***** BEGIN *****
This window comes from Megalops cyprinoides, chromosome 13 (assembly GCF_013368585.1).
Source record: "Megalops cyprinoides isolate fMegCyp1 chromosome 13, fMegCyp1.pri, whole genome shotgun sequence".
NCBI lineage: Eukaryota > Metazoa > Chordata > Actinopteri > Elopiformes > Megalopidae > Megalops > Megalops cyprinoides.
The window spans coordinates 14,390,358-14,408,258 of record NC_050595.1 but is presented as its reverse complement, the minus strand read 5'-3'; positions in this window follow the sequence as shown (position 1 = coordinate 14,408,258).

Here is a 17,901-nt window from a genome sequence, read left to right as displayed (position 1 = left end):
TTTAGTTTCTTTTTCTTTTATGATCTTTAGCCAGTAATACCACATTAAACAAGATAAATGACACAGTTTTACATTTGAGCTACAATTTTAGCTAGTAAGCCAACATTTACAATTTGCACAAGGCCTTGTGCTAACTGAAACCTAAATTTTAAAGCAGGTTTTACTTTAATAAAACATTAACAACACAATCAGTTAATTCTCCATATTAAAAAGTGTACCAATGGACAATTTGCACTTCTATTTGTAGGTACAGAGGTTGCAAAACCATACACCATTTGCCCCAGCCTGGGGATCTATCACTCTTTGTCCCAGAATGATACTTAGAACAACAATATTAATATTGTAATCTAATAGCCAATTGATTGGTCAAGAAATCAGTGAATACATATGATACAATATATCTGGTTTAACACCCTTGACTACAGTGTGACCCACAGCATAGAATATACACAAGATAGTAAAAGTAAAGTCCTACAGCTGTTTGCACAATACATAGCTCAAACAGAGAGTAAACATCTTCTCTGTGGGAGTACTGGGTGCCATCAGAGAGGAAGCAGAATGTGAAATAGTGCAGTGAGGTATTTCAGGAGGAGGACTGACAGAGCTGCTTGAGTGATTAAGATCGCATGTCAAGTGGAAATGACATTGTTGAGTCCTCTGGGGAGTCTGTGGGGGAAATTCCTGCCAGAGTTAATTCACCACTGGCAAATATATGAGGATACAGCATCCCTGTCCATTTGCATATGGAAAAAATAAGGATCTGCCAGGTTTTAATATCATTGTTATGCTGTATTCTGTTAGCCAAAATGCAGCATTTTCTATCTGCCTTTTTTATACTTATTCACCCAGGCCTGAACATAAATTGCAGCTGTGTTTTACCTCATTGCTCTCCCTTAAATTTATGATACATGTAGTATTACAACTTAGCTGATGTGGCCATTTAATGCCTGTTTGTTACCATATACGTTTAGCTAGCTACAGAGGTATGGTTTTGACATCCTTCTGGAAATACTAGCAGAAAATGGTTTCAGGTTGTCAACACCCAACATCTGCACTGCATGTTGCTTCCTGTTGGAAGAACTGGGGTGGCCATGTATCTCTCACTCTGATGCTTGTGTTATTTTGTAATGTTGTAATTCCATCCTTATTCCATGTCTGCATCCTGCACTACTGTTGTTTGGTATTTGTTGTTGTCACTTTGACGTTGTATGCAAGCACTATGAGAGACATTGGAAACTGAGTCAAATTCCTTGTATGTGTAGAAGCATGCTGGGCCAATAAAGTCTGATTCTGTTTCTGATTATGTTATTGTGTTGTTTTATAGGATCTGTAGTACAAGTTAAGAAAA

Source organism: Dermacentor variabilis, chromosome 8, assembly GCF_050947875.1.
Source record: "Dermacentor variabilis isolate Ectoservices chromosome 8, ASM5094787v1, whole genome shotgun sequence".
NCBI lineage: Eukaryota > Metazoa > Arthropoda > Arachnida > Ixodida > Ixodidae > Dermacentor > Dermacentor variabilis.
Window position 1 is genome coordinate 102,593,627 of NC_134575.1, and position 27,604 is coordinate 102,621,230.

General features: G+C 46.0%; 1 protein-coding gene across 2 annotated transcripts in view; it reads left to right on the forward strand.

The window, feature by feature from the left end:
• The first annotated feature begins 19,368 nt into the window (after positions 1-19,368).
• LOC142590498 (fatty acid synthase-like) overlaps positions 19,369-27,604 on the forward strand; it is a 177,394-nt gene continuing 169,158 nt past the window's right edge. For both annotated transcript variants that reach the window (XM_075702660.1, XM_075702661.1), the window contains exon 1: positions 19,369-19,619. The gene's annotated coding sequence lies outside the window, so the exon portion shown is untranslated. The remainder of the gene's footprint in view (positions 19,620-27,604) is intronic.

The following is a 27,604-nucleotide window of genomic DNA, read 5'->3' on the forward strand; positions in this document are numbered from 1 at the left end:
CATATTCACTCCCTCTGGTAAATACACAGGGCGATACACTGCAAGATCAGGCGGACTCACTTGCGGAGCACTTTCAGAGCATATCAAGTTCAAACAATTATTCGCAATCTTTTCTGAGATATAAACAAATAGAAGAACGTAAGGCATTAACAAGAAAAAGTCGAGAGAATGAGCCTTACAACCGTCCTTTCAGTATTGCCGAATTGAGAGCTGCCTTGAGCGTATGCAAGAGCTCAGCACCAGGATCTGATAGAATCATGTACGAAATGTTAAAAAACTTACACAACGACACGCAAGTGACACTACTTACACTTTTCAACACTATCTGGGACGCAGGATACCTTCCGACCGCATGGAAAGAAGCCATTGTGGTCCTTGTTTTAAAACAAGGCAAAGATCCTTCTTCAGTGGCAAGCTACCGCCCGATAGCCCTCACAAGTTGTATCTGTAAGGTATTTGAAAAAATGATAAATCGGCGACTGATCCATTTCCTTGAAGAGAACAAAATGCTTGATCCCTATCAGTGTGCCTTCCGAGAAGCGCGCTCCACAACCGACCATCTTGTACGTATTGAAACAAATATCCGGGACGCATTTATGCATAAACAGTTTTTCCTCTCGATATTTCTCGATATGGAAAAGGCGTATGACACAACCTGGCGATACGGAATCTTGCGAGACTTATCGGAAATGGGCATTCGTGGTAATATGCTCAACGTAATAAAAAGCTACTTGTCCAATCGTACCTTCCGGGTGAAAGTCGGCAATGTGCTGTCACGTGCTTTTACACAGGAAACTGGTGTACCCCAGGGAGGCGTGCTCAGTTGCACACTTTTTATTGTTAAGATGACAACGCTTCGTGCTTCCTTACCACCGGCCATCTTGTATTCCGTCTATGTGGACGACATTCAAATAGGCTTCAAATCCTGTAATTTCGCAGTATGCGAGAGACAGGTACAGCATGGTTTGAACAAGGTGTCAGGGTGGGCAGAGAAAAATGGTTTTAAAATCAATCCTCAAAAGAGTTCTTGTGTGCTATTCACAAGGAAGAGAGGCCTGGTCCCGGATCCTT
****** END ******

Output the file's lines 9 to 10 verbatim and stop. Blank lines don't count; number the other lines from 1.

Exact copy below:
NCBI lineage: Eukaryota > Metazoa > Arthropoda > Arachnida > Ixodida > Ixodidae > Dermacentor > Dermacentor variabilis.
Window position 1 is genome coordinate 102,593,627 of NC_134575.1, and position 27,604 is coordinate 102,621,230.